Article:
In a lecture at the University of Iceland 13 March 2013, sponsored by the School of Business at the University of Iceland, and by RNH, Professor Philip Booth of Cass Business School and the London IEA discussed the causes of the 2008 international financial crisis. It was widely believed, according to Professor Booth, that the crisis was caused by capitalism, especially the greed of bankers, and that consequently financial markets had to be more closely regulated and monitored. Professor Booth argued however that this was a great over-simplification. One cause of the crisis was unsustainable mortgage lending in the US, to individuals belonging to designated minority groups, but with no proven ability to meet their obligations, often even without registered assets or regular jobs; this was encouraged, and sometimes enforced, by government. Another cause was the lax monetary policy of the American central bank, the Fed, under Alan Greenspan, after 2001, in an unfounded fear of stagnation after the dotcom crisis. In the first few years of the new century, international financial markets were full of cheap money, and finally the bubble had to burst.
There were however two basic systemic causes of the crisis, Professor Booth argued. One was the moral hazard of the “Too Big to Fail” approach. Bankers knew that in good times, the profits were theirs to enjoy, whereas in bad times, the losses would almost always be transferred to the taxpayers. Government did not even charge the banks for, in effect, insuring deposits. Recklessness did therefore pay. The other systemic cause of the crisis was that uniform rules on assets, equity ratios and risk estimates, had been imposed internationally on commercial banks, with the unintended consequence that the risk for individual banks may have been reduced, while the risk to the whole system, given a possible flaw in the structure, had been increased.
Professor Booth expressed doubt about proposals to increase regulation in the financial sector, saying that a better way of dealing with risk was to maintain several types of banks, competing for customers, surviving if well-run, failing if badly run, but without bringing down others. The most important task ahead was to change the framework in finance in such a way that banks could fail individually, instead of taking either government or their competitors hostage, in the fear of banks failing collectively. Professor Booth added that it seemed sensible to give deposits priority over other claims on banks which should imply that providers of capital to the banks would become more cautious. He also suggested that present rules about taxing bank equity and bank debt very differently should be changed in order to reduce risk.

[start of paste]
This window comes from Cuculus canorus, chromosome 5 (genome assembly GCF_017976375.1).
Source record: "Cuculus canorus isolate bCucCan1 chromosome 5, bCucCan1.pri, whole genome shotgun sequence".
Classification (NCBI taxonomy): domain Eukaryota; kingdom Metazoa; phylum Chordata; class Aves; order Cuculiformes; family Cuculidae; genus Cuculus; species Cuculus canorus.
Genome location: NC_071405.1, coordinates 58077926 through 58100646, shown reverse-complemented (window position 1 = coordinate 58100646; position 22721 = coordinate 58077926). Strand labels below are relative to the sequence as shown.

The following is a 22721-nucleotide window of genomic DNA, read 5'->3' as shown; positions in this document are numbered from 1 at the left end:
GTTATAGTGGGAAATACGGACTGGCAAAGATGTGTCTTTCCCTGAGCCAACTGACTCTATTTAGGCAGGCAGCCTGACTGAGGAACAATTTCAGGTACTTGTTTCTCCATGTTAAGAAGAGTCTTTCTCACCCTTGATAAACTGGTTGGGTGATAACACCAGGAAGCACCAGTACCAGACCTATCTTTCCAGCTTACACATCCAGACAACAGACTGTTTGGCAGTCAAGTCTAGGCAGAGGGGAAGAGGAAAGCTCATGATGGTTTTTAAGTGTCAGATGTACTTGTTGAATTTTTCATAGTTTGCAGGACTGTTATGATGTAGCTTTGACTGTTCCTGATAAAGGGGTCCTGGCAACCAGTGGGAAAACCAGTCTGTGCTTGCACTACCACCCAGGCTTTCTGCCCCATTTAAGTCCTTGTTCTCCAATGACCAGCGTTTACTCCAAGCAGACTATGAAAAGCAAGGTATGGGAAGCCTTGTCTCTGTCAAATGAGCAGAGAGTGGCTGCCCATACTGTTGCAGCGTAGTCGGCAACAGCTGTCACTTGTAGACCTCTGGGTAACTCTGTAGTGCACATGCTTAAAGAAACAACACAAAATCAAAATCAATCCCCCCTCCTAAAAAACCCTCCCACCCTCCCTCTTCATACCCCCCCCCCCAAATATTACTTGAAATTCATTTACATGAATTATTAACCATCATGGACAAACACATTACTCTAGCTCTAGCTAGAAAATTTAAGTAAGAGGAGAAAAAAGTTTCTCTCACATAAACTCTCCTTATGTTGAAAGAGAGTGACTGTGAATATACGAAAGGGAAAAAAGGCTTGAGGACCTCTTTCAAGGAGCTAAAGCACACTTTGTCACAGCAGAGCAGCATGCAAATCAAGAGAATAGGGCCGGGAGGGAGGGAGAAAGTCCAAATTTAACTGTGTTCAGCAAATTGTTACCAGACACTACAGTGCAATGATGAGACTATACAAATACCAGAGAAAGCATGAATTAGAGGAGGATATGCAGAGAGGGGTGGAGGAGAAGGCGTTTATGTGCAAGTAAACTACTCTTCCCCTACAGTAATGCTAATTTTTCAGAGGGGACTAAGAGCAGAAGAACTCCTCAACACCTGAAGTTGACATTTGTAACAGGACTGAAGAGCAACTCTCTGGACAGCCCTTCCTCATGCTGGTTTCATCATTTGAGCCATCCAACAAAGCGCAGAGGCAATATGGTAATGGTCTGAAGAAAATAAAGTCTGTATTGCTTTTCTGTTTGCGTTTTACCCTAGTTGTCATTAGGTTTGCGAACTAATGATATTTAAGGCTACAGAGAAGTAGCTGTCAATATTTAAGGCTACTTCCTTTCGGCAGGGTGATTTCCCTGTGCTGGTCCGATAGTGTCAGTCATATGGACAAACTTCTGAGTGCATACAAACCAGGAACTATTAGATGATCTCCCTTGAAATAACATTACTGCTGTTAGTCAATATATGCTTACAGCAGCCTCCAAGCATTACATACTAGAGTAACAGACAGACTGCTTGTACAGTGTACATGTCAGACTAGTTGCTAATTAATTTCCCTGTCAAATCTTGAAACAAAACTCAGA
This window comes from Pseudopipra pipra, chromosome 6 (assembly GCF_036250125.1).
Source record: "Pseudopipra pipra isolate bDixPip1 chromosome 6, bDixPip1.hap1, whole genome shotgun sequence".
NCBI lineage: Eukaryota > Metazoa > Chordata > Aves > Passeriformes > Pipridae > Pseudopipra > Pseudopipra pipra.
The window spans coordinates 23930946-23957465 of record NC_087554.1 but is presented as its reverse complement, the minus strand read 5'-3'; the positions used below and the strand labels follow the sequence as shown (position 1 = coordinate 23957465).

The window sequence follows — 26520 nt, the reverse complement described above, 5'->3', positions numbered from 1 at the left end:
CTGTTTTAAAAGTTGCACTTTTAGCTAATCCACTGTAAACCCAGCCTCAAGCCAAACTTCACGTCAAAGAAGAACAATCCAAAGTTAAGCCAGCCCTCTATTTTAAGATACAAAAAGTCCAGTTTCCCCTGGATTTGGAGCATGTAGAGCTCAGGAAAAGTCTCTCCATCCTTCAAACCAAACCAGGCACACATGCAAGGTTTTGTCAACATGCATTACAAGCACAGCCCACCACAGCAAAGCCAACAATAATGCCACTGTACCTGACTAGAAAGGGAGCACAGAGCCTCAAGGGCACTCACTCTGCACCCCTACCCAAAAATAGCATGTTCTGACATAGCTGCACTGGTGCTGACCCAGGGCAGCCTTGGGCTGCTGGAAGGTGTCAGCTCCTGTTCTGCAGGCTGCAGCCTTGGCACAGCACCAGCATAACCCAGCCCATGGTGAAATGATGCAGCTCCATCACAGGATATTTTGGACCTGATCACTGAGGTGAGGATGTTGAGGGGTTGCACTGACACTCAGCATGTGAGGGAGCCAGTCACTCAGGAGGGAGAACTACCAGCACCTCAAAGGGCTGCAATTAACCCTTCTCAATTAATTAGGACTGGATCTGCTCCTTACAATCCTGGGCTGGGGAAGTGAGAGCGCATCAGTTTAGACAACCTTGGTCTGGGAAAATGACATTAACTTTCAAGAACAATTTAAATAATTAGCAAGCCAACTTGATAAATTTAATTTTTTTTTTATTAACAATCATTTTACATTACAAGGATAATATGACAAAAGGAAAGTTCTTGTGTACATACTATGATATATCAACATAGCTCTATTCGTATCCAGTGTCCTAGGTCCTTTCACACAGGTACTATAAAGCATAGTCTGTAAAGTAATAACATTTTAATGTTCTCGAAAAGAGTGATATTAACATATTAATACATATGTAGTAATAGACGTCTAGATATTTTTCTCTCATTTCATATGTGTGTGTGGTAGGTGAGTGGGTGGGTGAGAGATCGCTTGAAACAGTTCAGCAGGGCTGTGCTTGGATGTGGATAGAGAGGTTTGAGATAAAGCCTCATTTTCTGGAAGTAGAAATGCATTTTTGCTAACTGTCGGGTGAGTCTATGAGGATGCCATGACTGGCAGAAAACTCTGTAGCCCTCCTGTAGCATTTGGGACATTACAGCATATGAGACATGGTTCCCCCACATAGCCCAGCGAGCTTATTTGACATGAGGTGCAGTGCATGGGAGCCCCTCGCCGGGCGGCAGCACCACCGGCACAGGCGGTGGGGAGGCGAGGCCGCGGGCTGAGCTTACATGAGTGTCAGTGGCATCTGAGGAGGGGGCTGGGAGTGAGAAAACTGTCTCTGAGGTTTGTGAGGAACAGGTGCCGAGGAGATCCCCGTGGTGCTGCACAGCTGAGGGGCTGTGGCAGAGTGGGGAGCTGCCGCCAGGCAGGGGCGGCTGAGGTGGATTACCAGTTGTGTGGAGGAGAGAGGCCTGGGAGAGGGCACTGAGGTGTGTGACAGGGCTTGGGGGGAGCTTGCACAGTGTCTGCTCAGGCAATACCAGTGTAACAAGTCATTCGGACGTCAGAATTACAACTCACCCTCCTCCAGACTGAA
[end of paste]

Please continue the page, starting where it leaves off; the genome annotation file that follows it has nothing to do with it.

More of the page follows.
The lecture was well attended, with a lively discussion following it, moderated by Professor Ingjaldur Hannibalsson, president of the Icelandic School of Business. Skafti Hardarson, chairman of the Icelandic Taxpayers Association, asked whether the idea that central banks should be lenders of last resort made any sense. Professor Booth replied that the best proposal he had seen on this issue was that banks should be free to choose whether or not to be supervised by a central bank. Should they choose to do so, the central bank would undertake to be their lender of last resort. But if they did not want to participate in such a scheme, they would be neither supervised nor supported by the central bank. Professor Stefan Olafsson asked Professor Booth whether he concluded, on the basis of research done by Reinhart and Rogoff, that the crisis was caused by deregulation. Professor Booth replied that regulators did not possess perfect information or the right incentives to control banks. There was, he pointed out, no clear causal connection between the lack of regulation and instability. For example, in the third quarter of the 20th Century, English banks operated under very light rules, not even having deposit insurance. Nevertheless, they were quite stable.
This event, which formed a part of the lecture series jointly organised by RNH and AECR, Alliance of European Conservatives and Reformists, on “Europe, Iceland and the Future of Capitalism”, was widely reported in the media. The daily Morgunbladid gave an account of the lecture 14 March. Vidskiptabladid, a business weekly, also reported on the lecture 14 March, and on its website an interview with Professor Booth, taped after the lecture, can be watched. Vidskiptabladid also wrote an editorial quoting approvingly Professor Booth’s analysis of the financial crisis. Professor Stefan Olafsson wrote a blog about his experience at the meeting. Professor Booth’s talk in Iceland can be watched here on Youtube.